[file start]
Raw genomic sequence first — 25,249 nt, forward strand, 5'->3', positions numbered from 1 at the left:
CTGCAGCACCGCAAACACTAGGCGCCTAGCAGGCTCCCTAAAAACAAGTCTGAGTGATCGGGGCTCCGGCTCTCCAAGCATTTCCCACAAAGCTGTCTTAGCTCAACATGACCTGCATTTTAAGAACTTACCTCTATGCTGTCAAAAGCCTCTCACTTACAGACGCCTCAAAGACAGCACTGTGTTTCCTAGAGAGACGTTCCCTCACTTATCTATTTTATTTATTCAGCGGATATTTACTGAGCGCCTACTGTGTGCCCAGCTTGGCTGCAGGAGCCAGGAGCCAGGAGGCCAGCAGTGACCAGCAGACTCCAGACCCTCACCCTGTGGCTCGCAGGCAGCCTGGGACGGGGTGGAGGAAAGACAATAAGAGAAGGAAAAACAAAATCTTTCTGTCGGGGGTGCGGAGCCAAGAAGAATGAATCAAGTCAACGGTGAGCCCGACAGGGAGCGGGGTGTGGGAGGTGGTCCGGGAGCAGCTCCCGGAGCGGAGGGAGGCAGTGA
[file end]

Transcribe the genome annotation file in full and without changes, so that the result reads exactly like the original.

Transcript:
Raw genomic sequence first — 25,249 nt, forward strand, 5'->3', positions numbered from 1 at the left:
CTGCAGCACCGCAAACACTAGGCGCCTAGCAGGCTCCCTAAAAACAAGTCTGAGTGATCGGGGCTCCGGCTCTCCAAGCATTTCCCACAAAGCTGTCTTAGCTCAACATGACCTGCATTTTAAGAACTTACCTCTATGCTGTCAAAAGCCTCTCACTTACAGACGCCTCAAAGACAGCACTGTGTTTCCTAGAGAGACGTTCCCTCACTTATCTATTTTATTTATTCAGCGGATATTTACTGAGCGCCTACTGTGTGCCCAGCTTGGCTGCAGGAGCCAGGAGCCAGGAGGCCAGCAGTGACCAGCAGACTCCAGACCCTCACCCTGTGGCTCGCAGGCAGCCTGGGACGGGGTGGAGGAAAGACAATAAGAGAAGGAAAAACAAAATCTTTCTGTCGGGGGTGCGGAGCCAAGAAGAATGAATCAAGTCAACGGTGAGCCCGACAGGGAGCGGGGTGTGGGAGGTGGTCCGGGAGCAGCTCCCGGAGCGGAGGGAGGCAGTGA